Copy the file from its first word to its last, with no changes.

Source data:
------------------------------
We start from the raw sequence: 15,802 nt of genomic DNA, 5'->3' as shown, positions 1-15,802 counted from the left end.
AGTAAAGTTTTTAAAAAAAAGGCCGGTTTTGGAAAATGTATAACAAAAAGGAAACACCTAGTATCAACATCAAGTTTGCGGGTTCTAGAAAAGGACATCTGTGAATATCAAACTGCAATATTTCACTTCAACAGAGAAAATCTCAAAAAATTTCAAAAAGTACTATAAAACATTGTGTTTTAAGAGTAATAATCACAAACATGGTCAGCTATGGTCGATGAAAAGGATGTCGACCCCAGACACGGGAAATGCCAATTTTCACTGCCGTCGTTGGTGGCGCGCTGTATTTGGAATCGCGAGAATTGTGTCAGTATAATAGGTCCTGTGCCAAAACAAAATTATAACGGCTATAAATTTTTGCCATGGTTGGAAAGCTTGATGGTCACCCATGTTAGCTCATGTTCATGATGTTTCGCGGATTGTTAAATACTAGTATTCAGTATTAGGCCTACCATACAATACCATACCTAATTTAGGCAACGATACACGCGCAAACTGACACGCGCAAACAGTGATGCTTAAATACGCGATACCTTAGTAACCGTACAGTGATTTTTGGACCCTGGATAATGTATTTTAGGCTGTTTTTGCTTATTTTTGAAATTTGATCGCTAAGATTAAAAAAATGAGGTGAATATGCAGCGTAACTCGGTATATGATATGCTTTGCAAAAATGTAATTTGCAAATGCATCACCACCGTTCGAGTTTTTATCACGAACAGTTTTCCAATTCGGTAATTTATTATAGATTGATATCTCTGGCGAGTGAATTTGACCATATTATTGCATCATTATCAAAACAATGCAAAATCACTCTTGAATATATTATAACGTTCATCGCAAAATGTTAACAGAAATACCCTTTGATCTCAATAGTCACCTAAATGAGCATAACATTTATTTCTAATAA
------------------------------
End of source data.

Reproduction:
We start from the raw sequence: 15,802 nt of genomic DNA, 5'->3' as shown, positions 1-15,802 counted from the left end.
AGTAAAGTTTTTAAAAAAAAGGCCGGTTTTGGAAAATGTATAACAAAAAGGAAACACCTAGTATCAACATCAAGTTTGCGGGTTCTAGAAAAGGACATCTGTGAATATCAAACTGCAATATTTCACTTCAACAGAGAAAATCTCAAAAAATTTCAAAAAGTACTATAAAACATTGTGTTTTAAGAGTAATAATCACAAACATGGTCAGCTATGGTCGATGAAAAGGATGTCGACCCCAGACACGGGAAATGCCAATTTTCACTGCCGTCGTTGGTGGCGCGCTGTATTTGGAATCGCGAGAATTGTGTCAGTATAATAGGTCCTGTGCCAAAACAAAATTATAACGGCTATAAATTTTTGCCATGGTTGGAAAGCTTGATGGTCACCCATGTTAGCTCATGTTCATGATGTTTCGCGGATTGTTAAATACTAGTATTCAGTATTAGGCCTACCATACAATACCATACCTAATTTAGGCAACGATACACGCGCAAACTGACACGCGCAAACAGTGATGCTTAAATACGCGATACCTTAGTAACCGTACAGTGATTTTTGGACCCTGGATAATGTATTTTAGGCTGTTTTTGCTTATTTTTGAAATTTGATCGCTAAGATTAAAAAAATGAGGTGAATATGCAGCGTAACTCGGTATATGATATGCTTTGCAAAAATGTAATTTGCAAATGCATCACCACCGTTCGAGTTTTTATCACGAACAGTTTTCCAATTCGGTAATTTATTATAGATTGATATCTCTGGCGAGTGAATTTGACCATATTATTGCATCATTATCAAAACAATGCAAAATCACTCTTGAATATATTATAACGTTCATCGCAAAATGTTAACAGAAATACCCTTTGATCTCAATAGTCACCTAAATGAGCATAACATTTATTTCTAATAA